Klamath Basin News Update, Wednesday, May 29th

Contributions from Paul Hanson at Wynne Broadcasting’s KFLS 1450AM / 102.5FM and The Herald & News

Wednesday, May 29, 2019


A 30 percent chance of showers and thunderstorms. Mostly sunny, with a high near 74. Overnight, showers likely, low of 46 degrees.

A 40 percent chance of showers and thunderstorms after 11am. Mostly sunny, with a high near 73.

A 40 percent chance of showers and thunderstorms after 11am. Mostly sunny, with a high near 76

A 20 percent chance of showers and thunderstorms after 11am. Mostly sunny, with a high near 80.

Sunny, with a high near 82.

Sunny, with a high near 82.


Graduation Sensation Parade on Thursday

Thursday, May 30, Klamath Basin high school seniors will don their caps and gowns and stroll down Main Street to the cheers of onlookers, families and friends.

It marks the fourth annual Graduation Sensation, initiated by the Klamath Promise group, which aims at growing graduation rates and improving school attendance.

About 450 seniors will begin the parade about noon. Three high school marching bands — Mazama, Henley and Klamath Union — will accompany them.

Then it’s on to Veterans Memorial Park where Klamath Promise will hand out $38,950 in scholarships. That’s up from $20,000 the first year of the event.

Powerline dispute: Affected ranchers want 230-kv line buried

A small grove of mature pine trees — one of which holds an eagle’s nest and two bald eagles — will have to come down if the Swan Lake Energy Storage powerline is stretched across Leonard Jespersen’s ranch.

That’s not all. Jespersen says he’ll have to take down two hay barns, remove 14 irrigation pivots and a 300-foot swath of trees, essentially cutting his hay field production.

Further, the lines will clearly be in view from his front door, replacing the pine trees and lush green hayfields that are there now.

The Swan Lake Energy Storage project recently won a 50-year license from the Federal Regulatory Energy Commission (FERC), which includes a 32.8-mile route for a 230-kilovolt powerline that will carry electricity from the site south to Malin.

Plans are to begin construction of the plant by 2021 by a Boston-based company called Rye Development. Rye is also planning the Gladstone, Ore., pumped-storage plant just off the Columbia River.

About 200 landowners are affected by the route, which the project owners say cannot be altered at this point.

“It’s done,” said Erik Steimle, spokesman for Rye.

Lack of communication

“We have never been contacted by Rye Development, none of the landowners,” an exasperated Jespersen told the Herald and News late last week. “They have contacted the Tribes, the Fish and Wildlife and all of the federal agencies, but not the taxpaying landowners.”

However, top Rye Development officials intend to meet privately with the landowners starting as early as next month, said Steimle, to negotiate equitable compensation for taking the 600-foot-wide right-of-way across their land.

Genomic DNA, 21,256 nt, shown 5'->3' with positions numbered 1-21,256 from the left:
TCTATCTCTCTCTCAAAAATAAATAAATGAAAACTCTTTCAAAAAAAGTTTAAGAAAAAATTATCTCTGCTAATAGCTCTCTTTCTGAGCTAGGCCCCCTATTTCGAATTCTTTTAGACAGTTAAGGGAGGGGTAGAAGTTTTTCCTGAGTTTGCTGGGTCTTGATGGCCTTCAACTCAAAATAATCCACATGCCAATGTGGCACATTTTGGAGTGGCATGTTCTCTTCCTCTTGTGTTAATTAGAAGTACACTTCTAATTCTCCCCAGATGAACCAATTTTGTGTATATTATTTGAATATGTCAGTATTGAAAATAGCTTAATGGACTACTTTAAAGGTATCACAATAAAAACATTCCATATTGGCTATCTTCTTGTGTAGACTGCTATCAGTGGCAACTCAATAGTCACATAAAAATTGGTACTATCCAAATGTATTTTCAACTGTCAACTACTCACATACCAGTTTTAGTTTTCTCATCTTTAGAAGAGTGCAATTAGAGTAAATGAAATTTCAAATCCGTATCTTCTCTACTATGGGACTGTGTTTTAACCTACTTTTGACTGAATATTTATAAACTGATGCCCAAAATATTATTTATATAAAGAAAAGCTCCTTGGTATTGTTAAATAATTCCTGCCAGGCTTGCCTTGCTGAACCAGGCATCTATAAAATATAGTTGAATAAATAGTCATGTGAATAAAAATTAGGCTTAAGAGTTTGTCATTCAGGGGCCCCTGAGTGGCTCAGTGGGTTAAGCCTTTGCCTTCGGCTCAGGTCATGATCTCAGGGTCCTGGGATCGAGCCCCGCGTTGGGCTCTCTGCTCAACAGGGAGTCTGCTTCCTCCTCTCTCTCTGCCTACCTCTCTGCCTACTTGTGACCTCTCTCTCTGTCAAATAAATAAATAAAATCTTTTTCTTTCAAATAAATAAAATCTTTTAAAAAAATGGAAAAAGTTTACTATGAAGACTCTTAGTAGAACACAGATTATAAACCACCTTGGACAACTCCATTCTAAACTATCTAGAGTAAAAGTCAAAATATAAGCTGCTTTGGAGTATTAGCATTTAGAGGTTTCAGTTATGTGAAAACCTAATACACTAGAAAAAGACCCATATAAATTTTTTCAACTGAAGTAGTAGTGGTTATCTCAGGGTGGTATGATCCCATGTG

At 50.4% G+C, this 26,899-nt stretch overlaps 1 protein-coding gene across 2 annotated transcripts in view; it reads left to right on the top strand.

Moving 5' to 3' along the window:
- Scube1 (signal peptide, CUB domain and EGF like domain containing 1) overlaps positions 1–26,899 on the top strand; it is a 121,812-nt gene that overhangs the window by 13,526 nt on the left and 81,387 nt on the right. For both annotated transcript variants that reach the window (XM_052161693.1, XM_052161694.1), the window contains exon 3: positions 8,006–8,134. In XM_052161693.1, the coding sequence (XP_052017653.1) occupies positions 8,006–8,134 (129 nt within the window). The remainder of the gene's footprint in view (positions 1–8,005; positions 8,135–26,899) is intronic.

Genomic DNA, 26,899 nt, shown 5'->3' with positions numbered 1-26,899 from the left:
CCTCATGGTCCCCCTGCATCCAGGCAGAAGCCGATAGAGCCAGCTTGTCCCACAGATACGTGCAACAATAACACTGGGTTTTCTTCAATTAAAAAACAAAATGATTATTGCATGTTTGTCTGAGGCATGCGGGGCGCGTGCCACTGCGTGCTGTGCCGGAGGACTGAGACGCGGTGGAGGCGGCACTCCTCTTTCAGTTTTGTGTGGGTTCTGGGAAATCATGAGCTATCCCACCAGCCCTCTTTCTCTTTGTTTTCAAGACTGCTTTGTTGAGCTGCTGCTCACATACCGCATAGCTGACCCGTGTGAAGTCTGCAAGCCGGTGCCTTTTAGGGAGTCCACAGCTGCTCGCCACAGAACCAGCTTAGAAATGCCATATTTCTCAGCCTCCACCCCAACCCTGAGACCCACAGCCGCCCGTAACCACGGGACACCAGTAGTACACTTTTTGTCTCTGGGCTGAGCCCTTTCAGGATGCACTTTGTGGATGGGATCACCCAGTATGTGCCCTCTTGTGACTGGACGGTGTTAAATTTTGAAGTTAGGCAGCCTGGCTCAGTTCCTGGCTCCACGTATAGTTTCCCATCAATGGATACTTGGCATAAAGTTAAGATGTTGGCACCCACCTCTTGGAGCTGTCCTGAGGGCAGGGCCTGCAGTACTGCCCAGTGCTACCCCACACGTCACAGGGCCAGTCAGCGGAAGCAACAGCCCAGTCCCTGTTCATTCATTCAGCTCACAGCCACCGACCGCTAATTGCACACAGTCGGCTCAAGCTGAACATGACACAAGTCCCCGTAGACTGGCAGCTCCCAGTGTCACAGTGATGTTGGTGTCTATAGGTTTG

Klamath Tribes Youth Council: ‘Keep Tobacco Sacred’

CHILOQUIN — The Klamath Tribes Youth Council hosted a luncheon at the “goos oLgi gawa” community center in Chiloquin on Tuesday with members of the community and the media to launch their campaign, titled “Keep Tobacco Sacred.”

The luncheon was supported by Klamath County Public Health. The speakers were Klamath Tribes Youth Council Chair Hannah Schroeder, Klamath County Commissioner Kelley Minty Morris and Regional Health Equity Coordinator at Klamath County Public Health, Valeree Lane.

The Klamath Tribes Youth Council comprises 16 members from schools in the area. In collaboration with Klamath County Public Health, the council created the “Keep Tobacco Sacred” campaign to encourage teens not to abuse nicotine and tobacco products.

“In Native communities especially, commercial tobacco is accepted as a social norm,” said 16-year-old Schroeder in her speech.

The CDC reports that Native Americans have the highest prevalence of cigarette smoking compared to all other racial/ethnic groups in the United States, noting this is due to the fact that tobacco is used culturally for ceremonial, religious, or medicinal purposes.

Groundbreaking for Marriott hotel Wednesday

With Lake Ewauna as a natural backdrop, Klamath Falls Mayor Carol Westfall on Wednesday will be joining principals of Ferguson Hotel Development, Choose Klamath (KCEDA), the Klamath County Chamber of Commerce, and Klamath Falls City and County officials to officially break ground on a new, 92-room Fairfield Inn & Suites by Marriott at TimberMill Shores.

Groundbreaking will be 3 p.m. Wednesday.

Slated to open in late Spring 2020, the new Fairfield Inn & Suites is the first Marriott property to open in Klamath Falls. It represents public-private ownership between the City of Klamath Falls, Klamath County and Ferguson Hotel Development.

True North Hotel Group of Overland Park, Kansas, will manage the hotel, and Prosser-Wilbert Construction of Kansas City is the general contractor.

…For complete details on these and other stories see today’s Herald & News.  Wynne Broadcasting and the Herald and News…stronger together to keep you informed.

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